Style: Progressive Rock
Release Date: 24 Jan 2020
Sites: Bandcamp | Facebook 1 | Facebook 2 | Official Website | Wikipedia
The story of Nektar gets complicated so I'll try to keep this succinct. It's an English band but they were formed in Hamburg in 1969 and included a line-up of six members, only four of whom were actually involved with the music. Members came and went and the band split entirely a few times. Leader Roye Albrighton died in 2016, leaving original drummer Ron Howden with a group of recent additions as New Nektar. Howden chose to relocate to the US, where he reformed Nektar with most of the other remaining founding members.
In other words, this English band now exists in two forms, one in the US and one in Germany. The previous album, Megalomania, was by the latter but this album is by the former, though some of its songs date back to sessions that took place in 1978 but weren't released or maybe even finished. The rest of it is entirely new but written and performed by most of the people who were there for the others in 1978. Whew.
And while it's unmistakably rooted in the seventies, this is strong, vivid material that deserves to find a lot of fresh ears in this new twenties. It features influence I wasn't expecting to merge. It starts out rather like a Deep Purple album, with a heavy organ sound out of which guitars wail until the song finds a groove. I was almost ready for this to be an instrumental, but the vocals eventually kick in and fit perfectly.
Keyboards trade off with guitars, in riffs as much as solos. There's a lot of interplay. It's bouncy stuff, full of life, and escalating into a finish. The Purple influence turns out to be the more experimental Mk IV Purple but mixed with the jazzy prog rock of Focus and the pop/rock hooks of the Moody Blues. The final piece of the puzzle is two keyboard players, because there why settle for one when you can have two.
It's all so engaging that we don't notice in the slightest that I'm on Fire ran eight and a half minutes and Skywriter almost eight. We might not even notice that Love Is/The Other Side runs almost eighteen! We're not sitting back analysing the structure as it unfolds, like some prog rock equivalent of a jazz nerd; we're right there in the middle of the music dancing along with the spirits, even when it drops briefly into solo piano.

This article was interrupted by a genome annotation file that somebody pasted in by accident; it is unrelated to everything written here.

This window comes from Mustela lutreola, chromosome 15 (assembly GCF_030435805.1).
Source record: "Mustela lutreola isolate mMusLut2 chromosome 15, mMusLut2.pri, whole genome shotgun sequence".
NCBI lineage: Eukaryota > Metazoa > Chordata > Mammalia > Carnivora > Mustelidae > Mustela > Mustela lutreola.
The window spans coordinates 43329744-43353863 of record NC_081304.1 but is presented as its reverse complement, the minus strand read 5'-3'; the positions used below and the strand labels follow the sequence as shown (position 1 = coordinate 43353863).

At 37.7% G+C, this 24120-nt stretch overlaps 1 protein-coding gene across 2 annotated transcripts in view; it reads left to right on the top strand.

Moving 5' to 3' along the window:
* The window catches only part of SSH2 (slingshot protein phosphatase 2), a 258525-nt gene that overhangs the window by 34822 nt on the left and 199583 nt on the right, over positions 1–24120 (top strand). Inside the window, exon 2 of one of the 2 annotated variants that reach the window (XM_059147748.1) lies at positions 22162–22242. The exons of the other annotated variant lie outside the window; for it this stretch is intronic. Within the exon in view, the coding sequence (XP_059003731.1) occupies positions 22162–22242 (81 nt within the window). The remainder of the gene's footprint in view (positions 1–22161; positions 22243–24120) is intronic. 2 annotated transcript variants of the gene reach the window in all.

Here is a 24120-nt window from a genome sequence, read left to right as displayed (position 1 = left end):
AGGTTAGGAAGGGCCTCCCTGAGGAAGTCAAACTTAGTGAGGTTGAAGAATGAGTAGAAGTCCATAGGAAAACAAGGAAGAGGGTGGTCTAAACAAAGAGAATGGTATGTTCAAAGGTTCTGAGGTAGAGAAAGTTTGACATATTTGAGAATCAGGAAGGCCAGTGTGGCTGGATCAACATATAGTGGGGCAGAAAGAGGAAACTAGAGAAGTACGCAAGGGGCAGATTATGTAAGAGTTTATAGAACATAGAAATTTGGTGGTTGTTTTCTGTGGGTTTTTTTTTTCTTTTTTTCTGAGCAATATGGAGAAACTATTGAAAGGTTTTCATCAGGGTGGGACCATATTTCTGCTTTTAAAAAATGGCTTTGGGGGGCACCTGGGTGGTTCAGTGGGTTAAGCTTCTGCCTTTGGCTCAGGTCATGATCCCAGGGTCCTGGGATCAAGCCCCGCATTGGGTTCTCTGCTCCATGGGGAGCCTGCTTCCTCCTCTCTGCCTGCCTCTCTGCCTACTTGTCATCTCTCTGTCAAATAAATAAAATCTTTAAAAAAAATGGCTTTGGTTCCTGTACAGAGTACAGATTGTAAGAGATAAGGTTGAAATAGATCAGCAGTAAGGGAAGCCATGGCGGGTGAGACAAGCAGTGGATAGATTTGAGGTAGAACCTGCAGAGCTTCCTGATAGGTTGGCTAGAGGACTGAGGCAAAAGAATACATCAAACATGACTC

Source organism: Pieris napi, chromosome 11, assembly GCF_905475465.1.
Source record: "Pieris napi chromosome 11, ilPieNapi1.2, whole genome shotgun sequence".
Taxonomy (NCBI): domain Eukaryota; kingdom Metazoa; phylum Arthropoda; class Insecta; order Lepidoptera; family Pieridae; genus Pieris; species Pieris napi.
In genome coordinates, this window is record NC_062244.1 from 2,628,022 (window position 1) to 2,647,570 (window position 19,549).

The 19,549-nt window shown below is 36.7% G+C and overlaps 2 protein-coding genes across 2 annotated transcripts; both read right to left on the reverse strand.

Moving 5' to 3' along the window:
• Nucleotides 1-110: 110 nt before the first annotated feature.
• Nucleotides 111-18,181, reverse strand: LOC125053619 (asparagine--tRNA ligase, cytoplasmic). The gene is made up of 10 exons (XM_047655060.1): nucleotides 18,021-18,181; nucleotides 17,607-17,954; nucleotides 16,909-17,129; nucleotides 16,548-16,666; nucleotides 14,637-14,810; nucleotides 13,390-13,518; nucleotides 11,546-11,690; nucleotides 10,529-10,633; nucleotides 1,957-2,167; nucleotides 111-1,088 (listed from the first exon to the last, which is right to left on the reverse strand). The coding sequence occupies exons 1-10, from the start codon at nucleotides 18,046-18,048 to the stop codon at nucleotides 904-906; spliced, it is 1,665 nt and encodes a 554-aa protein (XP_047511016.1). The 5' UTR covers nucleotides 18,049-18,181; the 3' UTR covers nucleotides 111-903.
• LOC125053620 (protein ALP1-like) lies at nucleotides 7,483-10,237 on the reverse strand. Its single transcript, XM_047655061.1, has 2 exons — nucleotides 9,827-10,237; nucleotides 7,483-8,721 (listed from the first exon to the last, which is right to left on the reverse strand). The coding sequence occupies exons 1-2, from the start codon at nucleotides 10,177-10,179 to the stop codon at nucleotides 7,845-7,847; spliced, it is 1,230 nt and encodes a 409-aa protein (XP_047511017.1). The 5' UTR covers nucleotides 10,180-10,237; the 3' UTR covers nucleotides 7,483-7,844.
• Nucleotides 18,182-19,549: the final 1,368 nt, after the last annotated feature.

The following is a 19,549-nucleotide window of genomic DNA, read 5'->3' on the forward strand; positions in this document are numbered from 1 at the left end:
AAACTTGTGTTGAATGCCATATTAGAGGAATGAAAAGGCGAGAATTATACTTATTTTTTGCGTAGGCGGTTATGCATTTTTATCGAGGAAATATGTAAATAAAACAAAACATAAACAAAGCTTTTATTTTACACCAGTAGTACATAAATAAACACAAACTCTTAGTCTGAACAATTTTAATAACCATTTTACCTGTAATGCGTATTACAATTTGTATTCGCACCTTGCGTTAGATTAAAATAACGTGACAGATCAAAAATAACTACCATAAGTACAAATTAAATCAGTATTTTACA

The songs stay long, this album featuring only eight of them but running a full six minutes over an hour. Oddly, given that most bands tend to work up to their epic closer, they get shorter towards the end. The Light Beyond is a skimpy three minutes keyboard piece that could have introduced something by the Moody Blues which, come to think of it, Look Thru Me could easily be.
The album wraps with Y Can't I B More Like U, a title more suited to Prince than a prog rock band over half a century old, and it underlines another of the influences that are dotted throughout. This one's a hint of psychedelic sixties pop but channelled into keyboard heavy prog, as if the late Beatles had tripped too far and somehow turned into Yes with Rick Wakeman wondering when he joined the Fab Five.
If this is what the new Nektar (not New Nektar, remember) are going to sound like, I just hope they don't split up again until they've given us a couple more studio albums at least. The three founding members are Howden on drums, Mick Brockett on "special effects" and Derek "Mo" Moore, who plays bass, one of the keyboards and shares vocal duties with Ryche Chlanda, whose stint in the band back in 1978 sparked this. Chlanda also plays guitars, which leaves Randy Dembo as a second bassist and Kendall Scott on the other keyboards.
I was looking forward to The Other Side, but I enjoyed it a lot more than I expected. It's been a long while since I've listened to Nektar, but clearly I should go back through their back catalogue and explore, especially those mid-seventies albums before they split for the first time in 1978.